Fire official gets demotion papers
Hit for reprimands for beer
A battalion chief with the District’s fire department has received orders he will be demoted to the rank of captain next month as a result of his handling of the punishment of two f iref ighters who were faulted for allowing beer in their firehouse.
Reduction-in-rank papers issued to Battalion Chief Richard Sterne on Tuesday state that he will be demoted to the rank of captain on April 8. He estimates the demotion will cost him $12,000 in annual pay.
The demotion stems from Chief Sterne’s decision to reprimand rather than suspend two firefighters involved in a September incident in which a resident delivered two 12-packs of beer to a U Street Northwest fire station to thank firefighters for extinguishing a fire at his home.
Firefighters declined to accept the beer, but the man left it at the fire station and they put the beer into a refrigerator to get it out of public view.
Chief Kenneth Ellerbe later discovered the beer during a visit to the station. Chief Ellerbe closed the station for two hours
because the U.S. attorney for the District has been looking into his 2010 campaign since last year.
No one has been accused of wrongdoing, and the mayor has encouraged observers to let the investigation play out. Nonetheless, Mr. Gray and other officials want to know whether the city’s campaign finance office is adequately equipped to vet disclosure forms from the litany of political races in the city.
“It really is a daunting task, and I think one of the things we need to look at is whether we have enough people there to be able to do what is required,” Mr. Gray said, emphasizing that he does not question the caliber of current staff. “I think this could be a favorable time to be able to do that.”
The OCF has reviewed about $10 million in contributions and $12 million in expenditures in the past two years, spokesman Wesley Williams said.
He said the office has a director and 16 employees, with four auditors among them.
“Despite these staff limitations, we do conduct extensive reviews of all reports filed,” Mr. Williams said. “We all take our jobs very seriously and we are dedicated to the mission of this office. Yet, additional staff and other resources would always be welcomed.”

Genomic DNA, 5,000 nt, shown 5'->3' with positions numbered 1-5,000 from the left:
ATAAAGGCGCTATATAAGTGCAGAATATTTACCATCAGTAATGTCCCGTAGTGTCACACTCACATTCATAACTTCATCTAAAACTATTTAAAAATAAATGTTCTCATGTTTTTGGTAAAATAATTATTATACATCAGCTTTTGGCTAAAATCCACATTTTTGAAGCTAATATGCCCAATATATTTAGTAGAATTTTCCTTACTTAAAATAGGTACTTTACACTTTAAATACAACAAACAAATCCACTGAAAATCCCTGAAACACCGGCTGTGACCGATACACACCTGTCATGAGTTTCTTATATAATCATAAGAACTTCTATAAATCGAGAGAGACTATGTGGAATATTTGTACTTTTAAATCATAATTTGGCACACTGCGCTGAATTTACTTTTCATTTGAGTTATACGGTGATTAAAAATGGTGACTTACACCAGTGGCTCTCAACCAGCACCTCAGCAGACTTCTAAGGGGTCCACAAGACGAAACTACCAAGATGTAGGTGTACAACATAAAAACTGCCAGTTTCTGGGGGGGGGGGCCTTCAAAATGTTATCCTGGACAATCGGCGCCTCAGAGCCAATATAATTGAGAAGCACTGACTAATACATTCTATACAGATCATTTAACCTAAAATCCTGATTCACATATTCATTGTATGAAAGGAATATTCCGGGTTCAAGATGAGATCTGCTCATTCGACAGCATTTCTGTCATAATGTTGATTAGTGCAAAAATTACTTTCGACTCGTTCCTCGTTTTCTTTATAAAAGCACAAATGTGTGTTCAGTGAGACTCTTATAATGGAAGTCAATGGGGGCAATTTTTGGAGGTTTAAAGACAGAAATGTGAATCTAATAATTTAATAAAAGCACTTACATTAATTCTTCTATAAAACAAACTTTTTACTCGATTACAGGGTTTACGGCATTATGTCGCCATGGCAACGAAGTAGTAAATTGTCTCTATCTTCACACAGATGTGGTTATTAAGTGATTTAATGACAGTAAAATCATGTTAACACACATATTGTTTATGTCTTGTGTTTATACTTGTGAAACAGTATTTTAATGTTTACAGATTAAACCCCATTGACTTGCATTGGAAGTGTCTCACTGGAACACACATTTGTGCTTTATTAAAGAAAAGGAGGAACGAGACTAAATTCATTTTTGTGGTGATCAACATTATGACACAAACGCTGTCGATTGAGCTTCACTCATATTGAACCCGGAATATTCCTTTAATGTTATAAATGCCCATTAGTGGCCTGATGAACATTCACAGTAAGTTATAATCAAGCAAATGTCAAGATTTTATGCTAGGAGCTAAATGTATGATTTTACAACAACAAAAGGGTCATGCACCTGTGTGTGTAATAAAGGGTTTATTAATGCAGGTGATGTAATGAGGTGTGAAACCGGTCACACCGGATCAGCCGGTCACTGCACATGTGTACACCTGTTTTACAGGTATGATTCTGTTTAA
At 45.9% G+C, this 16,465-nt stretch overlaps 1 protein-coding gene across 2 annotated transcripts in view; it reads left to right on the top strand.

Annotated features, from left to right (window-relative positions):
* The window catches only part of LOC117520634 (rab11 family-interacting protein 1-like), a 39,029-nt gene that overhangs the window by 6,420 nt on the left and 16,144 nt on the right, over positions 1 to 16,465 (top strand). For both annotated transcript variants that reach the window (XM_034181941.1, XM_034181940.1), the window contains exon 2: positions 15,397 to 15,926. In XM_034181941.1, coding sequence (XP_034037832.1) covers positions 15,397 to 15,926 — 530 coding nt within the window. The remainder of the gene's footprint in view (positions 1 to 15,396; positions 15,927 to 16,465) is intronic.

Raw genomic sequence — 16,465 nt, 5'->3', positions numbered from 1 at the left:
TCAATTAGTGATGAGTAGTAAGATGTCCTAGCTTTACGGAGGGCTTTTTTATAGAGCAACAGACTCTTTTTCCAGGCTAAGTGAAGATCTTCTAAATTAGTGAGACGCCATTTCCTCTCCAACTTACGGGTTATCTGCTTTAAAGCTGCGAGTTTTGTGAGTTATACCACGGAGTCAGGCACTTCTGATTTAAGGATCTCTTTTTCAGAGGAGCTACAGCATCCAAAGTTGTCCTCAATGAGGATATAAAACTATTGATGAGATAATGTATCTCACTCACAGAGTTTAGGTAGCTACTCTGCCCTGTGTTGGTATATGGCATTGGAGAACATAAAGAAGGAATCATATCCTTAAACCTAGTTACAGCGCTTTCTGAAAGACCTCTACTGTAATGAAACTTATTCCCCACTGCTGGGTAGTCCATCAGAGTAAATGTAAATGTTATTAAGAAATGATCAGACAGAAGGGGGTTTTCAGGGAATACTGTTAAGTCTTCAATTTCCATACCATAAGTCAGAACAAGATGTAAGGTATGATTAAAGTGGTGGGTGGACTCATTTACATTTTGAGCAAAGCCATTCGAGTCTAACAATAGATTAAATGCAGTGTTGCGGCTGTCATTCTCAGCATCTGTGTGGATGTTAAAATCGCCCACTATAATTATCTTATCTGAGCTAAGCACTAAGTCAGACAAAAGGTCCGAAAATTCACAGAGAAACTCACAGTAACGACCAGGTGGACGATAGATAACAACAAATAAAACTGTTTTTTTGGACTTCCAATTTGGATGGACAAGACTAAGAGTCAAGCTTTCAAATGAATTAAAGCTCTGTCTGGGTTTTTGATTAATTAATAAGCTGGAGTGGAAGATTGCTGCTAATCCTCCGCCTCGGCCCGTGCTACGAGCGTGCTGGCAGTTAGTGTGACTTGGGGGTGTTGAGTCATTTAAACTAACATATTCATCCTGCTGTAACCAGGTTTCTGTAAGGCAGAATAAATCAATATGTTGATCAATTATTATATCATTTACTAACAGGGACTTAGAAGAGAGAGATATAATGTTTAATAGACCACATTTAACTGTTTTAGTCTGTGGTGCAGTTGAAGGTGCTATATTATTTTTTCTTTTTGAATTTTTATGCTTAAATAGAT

The mayor’s budget proposal for fiscal 2013 is expected to provide additional staffing to the Office of Campaign Finance, although specifics will not be known until he sends the spending plan to the council Friday.
Council member Jacks Evans, Ward 2 Democrat, used an opportunity to speak at Tuesday’s legislative meeting to call for additional resources at the OCF.
“You need a first-class auditing office over there who is going to take this stuff seriously,” Mr. Evans said Wednesday.
Mr. Williams said additional staff should be hired on a permanent basis, not temporarily during an election year.
Meanwhile, some city lawmakers and activists have been scrutinizing corporate influence in city campaigns and the best way to regulate money orders, which were tagged as a potential vehicle for “straw donors” who let someone else use their name to circumvent maximum contribution limits.
Council member Mary M. Cheh, Ward 3 Democrat, has introduced separate bills to ban corporate donations and to treat money-order contributions as if they were cash, capping them at $25.
Mr. Gray said the money-order bill “is an idea that has merit” but should be just one slice of comprehensive reform.
“You know we can do a piece here, a piece here and a piece elsewhere and — perhaps in the course of it — unwittingly miss the larger picture.”
Council Chairman Kwame R. Brown said Wednesday that he is already working with Muriel Bowser, Ward 4 Democrat and chairman of the Committee on Government Operations, to fashion a comprehensive campaign finance bill by this summer.
Mr. Evans said he also favors an overarching review instead of “kneejerk” legislation, but “I don’t think the problem is the law.”
“The laws are fine,” he said. “You really have to comply with the law.”
Mary Wheatley of Riverdale helps Liam Teague Ousley, 3, of Baltimore climb a tree at the National Arboretum in the District on Wednesday. The spring blossoms offer visitors a spectacular view.